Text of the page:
This 2015 California human study was of the dorsal anterior cingulate cortex (dACC):
“No neural region has been associated with more conflicting accounts of its function than the dACC.
The best psychological description of dACC function was related to pain processing—not executive, conflict, or salience processing.
We conclude by considering that physical pain may be an instance of a broader class of survival-relevant goals monitored by the dACC, in contrast to more arbitrary temporary goals, which may be monitored by the supplementary motor area.”
A related brain area – the paracingulate sulcus (PCS) – and its impact on the study’s findings was discussed in the supplementary material:
“The PCS is present in a subset of the population and thus extends the dACC further in the dorsal direction. This possible additional sulcus is relevant because, for some individuals, the ventral portion of the SMA [supplementary motor area]/pre-SMA may actually be the PCS.
The vast majority of fMRI studies overlook most individual differences in neuroanatomy and depend on the probabilistic neuroanatomy averaged across a group of participants and then on standard atlases that typically don’t take these individual differences into account.
There are two structural forms of PCS. The “prominent” form extends through the entire dACC region; however the “present” form begins in the rostral ACC and ends near the anterior border of the dACC.
Men are significantly more likely than women to have unilateral or bilateral PCS.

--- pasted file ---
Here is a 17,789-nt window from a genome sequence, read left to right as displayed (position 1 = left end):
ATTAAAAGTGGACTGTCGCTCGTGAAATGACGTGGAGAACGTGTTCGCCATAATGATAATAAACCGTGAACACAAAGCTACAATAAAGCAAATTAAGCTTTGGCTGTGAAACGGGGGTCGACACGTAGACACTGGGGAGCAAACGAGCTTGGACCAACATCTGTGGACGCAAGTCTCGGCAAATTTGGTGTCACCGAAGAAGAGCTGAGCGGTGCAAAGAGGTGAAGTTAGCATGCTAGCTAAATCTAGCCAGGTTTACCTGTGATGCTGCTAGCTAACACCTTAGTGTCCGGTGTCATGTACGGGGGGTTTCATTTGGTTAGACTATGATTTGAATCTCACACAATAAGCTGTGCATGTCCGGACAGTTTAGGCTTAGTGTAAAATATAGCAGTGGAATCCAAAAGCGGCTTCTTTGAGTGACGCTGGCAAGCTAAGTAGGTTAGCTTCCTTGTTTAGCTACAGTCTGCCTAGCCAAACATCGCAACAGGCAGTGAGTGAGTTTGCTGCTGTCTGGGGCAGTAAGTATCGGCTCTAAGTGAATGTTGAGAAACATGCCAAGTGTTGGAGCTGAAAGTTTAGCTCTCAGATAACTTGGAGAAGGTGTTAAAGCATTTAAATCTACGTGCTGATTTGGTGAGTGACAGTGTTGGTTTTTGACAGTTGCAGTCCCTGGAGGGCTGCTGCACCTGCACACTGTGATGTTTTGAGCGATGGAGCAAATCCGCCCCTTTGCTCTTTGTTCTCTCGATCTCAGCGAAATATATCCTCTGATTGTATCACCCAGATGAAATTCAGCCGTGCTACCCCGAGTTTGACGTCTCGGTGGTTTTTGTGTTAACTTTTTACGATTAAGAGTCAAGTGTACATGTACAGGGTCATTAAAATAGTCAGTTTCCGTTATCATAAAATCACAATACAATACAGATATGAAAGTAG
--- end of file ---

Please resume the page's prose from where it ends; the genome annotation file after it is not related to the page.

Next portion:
Additionally, six morphology studies have indicated the existence of a PCS that is left-lateralized.”
How about that? A brain area that:
- Assists in monitoring pain in the contexts of survival goals;
- Size, form, and placement varies widely among individuals;
- Is missing in some people!
Here’s a long critique of the study that included dialog with the authors:
“If you observe activation in dACC..your single best guess as to what process might be involved..should be ‘motor’ by a landslide. You could also guess ‘reward’ or ‘working memory’ with about the same probability as ‘pain.’
Of course, the more general message you should take away from this is that it’s probably a bad idea to infer any particular process on the basis of observed activity.”
And the authors’ “last comment”:
“Based on Neurosynth evidence, is more of the dACC selective for pain than for attention, autonomic, avoidance, conflict, emotion, error, executive, fear, negative affect, response inhibition, response selection, reward, and salience? Absolutely.”
http://www.pnas.org/content/112/49/15250.full “The dorsal anterior cingulate cortex is selective for pain: Results from large-scale reverse inference”